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Everything You Need To Know About The Different Types Of Probiotics

As a health coach, I have seen firsthand the incredible impact that a healthy gut can have on overall wellness. One of the most effective ways to support gut health is through the use of probiotics. Probiotics are live microorganisms that can provide a wide range of health benefits, from improving digestion to boosting the immune system. In this blog, Dr. Will Cole delve deeper into the world of probiotics, exploring their benefits, sources, and how to incorporate them into your daily routine. Whether you are a seasoned probiotic user or new to the concept, I believe you will find valuable information and insights to support your journey towards optimal health.

Everything You Need To Know About The Different Types Of Probiotics

What are probiotics and why are they important?

Your gut microbiome contains trillions of different microorganisms - bacteria, yeast, and fungi - that influence almost every aspect of your health from your weight to your immunity. In order to maintain a healthy microbiome, you want to ensure that your gut has a diverse range of different beneficial bacterial strains.

While these beneficial microorganisms are naturally present in our guts, there are many external factors that can disrupt the delicate balance of your microbiome (also known as bacterial dysbiosis) including stress, antibiotics, and poor dietary choices. Probiotics are supplements that contain strains of these beneficial microorganisms that work to either maintain a healthy balance of bacteria or replenish good bacteria to fight against any opportunistic overgrowths.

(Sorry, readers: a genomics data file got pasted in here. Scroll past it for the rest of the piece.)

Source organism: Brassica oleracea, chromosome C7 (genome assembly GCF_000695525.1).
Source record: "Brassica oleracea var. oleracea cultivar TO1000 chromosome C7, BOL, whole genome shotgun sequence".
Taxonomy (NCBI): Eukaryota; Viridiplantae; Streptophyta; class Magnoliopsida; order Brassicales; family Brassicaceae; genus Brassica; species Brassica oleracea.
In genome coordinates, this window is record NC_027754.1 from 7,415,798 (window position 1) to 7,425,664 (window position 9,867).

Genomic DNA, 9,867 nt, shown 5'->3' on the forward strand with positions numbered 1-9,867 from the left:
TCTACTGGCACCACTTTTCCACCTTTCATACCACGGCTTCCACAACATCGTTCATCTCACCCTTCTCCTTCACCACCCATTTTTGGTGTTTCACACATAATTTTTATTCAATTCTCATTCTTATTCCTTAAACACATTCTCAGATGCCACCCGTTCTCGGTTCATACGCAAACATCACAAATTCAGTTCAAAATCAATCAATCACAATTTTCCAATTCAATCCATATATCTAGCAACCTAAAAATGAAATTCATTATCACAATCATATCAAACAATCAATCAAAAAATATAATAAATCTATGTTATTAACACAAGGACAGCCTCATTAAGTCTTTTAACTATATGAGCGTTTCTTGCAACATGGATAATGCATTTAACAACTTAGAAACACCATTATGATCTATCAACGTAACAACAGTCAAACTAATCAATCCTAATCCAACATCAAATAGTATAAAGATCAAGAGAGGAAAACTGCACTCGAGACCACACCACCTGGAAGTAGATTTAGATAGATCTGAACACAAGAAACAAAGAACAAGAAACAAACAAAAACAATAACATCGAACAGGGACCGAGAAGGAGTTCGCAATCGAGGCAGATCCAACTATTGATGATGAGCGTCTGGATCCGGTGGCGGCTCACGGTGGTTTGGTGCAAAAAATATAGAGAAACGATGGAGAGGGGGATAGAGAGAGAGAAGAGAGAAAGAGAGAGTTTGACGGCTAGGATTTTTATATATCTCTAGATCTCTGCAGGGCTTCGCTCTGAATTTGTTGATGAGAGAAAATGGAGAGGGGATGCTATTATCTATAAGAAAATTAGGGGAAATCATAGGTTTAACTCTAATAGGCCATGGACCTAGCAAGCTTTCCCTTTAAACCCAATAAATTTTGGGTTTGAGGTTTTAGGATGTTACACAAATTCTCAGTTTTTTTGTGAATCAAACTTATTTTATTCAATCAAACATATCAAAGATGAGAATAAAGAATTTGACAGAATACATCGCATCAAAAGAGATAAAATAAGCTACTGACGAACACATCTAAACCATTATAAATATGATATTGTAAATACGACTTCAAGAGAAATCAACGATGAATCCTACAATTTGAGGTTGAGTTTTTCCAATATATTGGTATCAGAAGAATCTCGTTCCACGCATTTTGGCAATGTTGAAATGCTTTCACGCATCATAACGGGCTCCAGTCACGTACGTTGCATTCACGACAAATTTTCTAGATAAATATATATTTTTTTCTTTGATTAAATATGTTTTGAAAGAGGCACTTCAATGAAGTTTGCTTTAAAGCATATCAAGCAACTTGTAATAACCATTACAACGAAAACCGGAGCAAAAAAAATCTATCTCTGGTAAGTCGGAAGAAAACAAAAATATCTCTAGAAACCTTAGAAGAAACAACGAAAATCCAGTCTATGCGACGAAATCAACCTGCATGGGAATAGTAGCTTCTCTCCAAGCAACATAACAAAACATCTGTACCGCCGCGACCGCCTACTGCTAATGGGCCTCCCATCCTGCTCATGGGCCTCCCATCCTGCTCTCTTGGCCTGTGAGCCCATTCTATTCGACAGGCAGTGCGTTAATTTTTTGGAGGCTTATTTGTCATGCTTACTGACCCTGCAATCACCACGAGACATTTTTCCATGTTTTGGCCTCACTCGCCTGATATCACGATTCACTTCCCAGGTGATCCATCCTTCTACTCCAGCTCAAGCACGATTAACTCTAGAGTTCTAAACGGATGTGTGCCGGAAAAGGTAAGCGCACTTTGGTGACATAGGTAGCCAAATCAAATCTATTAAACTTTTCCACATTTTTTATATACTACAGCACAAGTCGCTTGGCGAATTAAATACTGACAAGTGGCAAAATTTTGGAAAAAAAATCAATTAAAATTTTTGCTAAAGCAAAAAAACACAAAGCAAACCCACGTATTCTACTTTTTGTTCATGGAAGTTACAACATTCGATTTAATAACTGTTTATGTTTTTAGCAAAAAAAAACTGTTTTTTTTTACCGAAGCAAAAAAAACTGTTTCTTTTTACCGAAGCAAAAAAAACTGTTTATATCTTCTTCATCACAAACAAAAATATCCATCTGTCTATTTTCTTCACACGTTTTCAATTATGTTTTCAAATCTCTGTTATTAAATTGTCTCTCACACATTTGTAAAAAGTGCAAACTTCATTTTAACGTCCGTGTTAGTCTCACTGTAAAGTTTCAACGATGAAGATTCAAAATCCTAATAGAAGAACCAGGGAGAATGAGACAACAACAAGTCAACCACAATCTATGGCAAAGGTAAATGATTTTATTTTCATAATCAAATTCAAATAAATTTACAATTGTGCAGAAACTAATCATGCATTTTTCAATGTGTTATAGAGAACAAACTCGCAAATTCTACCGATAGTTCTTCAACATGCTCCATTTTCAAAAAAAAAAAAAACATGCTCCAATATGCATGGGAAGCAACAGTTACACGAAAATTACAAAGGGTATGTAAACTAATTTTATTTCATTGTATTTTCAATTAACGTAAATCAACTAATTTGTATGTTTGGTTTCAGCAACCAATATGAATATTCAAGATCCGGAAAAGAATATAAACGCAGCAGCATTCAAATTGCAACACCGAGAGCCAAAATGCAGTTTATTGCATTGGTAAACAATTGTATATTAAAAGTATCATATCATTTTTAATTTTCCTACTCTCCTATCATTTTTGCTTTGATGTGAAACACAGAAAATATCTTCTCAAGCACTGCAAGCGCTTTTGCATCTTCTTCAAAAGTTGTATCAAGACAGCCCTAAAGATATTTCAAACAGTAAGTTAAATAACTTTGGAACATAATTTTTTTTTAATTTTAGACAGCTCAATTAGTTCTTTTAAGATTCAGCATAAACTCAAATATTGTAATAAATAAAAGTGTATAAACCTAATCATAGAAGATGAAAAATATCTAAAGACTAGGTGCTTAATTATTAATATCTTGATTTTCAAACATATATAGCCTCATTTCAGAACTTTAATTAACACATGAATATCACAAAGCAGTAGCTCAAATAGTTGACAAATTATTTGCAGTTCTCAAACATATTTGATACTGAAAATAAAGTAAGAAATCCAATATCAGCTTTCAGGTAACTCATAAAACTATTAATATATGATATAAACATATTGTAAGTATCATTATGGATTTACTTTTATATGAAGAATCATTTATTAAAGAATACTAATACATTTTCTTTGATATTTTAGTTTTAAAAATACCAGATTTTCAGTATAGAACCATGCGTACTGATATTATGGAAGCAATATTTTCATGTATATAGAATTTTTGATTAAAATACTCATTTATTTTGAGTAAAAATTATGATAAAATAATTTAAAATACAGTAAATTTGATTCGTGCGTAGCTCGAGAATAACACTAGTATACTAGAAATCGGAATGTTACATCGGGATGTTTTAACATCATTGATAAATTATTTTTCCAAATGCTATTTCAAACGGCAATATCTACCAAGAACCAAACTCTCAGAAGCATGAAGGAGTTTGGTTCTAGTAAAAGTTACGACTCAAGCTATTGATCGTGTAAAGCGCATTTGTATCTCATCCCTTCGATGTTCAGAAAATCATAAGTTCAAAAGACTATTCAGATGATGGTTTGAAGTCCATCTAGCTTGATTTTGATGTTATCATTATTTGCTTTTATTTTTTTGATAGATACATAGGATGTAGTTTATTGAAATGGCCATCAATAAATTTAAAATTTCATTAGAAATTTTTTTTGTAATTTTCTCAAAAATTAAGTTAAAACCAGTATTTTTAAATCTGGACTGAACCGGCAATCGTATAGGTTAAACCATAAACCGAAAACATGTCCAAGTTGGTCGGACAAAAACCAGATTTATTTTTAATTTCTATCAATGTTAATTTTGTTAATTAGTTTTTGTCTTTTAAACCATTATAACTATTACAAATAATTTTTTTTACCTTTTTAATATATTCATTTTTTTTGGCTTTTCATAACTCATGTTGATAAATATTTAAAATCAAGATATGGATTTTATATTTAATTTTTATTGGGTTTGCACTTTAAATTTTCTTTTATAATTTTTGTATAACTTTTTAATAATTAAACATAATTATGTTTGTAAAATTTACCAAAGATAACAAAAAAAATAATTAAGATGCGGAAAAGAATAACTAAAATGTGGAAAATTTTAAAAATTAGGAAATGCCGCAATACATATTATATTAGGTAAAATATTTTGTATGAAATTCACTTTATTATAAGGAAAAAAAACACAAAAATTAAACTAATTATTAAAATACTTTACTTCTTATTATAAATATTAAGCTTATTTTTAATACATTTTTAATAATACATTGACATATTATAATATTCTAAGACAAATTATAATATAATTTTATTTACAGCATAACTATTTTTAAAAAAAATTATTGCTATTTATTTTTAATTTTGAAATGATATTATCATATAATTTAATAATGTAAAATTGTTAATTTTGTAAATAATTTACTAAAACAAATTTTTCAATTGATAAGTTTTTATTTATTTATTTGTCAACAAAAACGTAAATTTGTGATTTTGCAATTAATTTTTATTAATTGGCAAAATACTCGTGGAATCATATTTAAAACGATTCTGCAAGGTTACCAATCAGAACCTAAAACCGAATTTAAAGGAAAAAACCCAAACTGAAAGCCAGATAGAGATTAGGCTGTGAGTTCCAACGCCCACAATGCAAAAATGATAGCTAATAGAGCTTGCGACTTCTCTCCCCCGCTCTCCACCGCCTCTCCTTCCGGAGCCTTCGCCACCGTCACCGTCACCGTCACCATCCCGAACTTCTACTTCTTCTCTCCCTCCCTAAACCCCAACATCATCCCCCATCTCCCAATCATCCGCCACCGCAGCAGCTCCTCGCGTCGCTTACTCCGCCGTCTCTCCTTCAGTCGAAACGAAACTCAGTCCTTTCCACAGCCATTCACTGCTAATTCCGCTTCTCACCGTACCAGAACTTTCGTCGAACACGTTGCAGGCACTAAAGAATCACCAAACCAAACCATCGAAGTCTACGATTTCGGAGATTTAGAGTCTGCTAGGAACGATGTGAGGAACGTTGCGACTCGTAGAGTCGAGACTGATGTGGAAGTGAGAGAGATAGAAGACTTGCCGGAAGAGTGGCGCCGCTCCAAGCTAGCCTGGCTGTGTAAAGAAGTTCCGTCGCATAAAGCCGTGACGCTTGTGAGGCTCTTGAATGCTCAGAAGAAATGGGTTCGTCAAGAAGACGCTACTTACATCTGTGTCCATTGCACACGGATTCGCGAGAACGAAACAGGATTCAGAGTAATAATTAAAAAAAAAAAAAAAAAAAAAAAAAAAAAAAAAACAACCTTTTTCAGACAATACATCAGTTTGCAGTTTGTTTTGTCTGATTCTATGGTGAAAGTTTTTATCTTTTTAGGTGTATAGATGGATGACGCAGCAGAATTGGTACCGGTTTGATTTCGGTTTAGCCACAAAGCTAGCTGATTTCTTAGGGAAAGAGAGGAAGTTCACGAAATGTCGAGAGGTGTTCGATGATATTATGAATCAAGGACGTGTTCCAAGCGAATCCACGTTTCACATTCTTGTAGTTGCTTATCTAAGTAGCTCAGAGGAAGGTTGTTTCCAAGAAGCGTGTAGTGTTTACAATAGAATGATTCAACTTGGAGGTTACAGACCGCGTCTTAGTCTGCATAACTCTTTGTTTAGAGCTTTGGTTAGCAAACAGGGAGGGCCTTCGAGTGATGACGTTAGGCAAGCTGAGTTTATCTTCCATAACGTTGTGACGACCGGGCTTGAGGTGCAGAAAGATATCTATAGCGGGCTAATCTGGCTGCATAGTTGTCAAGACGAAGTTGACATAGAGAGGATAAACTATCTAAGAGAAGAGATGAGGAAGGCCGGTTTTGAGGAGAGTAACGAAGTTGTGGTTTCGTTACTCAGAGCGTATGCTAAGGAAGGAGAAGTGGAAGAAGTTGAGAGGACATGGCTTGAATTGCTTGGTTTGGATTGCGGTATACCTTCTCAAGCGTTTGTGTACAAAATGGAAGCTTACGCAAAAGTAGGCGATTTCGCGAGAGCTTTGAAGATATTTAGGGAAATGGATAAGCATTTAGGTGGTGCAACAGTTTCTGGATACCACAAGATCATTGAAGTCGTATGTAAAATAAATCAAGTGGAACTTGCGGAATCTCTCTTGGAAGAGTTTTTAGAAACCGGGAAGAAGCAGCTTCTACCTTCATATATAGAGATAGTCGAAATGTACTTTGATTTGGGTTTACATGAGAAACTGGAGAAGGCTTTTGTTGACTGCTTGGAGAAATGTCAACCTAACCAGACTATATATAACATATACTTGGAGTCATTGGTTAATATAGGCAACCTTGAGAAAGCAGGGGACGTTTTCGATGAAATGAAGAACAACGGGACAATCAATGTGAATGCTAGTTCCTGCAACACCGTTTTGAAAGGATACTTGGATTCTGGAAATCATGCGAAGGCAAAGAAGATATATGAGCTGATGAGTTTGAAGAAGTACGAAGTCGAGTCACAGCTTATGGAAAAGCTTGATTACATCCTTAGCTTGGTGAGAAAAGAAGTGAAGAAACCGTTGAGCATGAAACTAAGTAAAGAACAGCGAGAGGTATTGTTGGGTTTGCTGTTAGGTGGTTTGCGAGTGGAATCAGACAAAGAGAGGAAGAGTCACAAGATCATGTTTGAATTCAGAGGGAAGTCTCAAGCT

Types of probiotics

Unfortunately, choosing a probiotic is not as simple as going to your local vitamin shop. There are seemingly endless options for probiotic supplements depending on what you are looking for. In fact, there are actually a few different types of probiotics that each offer their own unique benefits. Here’s a breakdown of the types you’ll see most often. You may have even heard these terms tossed around before in various health and wellness podcasts, videos, and articles.

1. Traditional probiotics

Traditional probiotic supplements are formulated with live microorganisms - typically bacteria - that are often derived from fermented foods or specific strains that have been extensively studied for their positive impact on gut health. Some of the most common strains used in probiotic supplements include:

2. Soil-based probiotics

Soil-based probiotics contain microorganisms naturally found in soil, with many researchers believing that reintroducing these soil-based microbes into the human gut can contribute to a healthy and resilient microbiome by mimicking the ancestral exposure humans had to diverse soil microbes. Since they can also withstand harsh environmental conditions inside and outside of your gut, they are often chosen for their adaptability and don't typically require refrigeration. Common strains of soil-based probiotics include: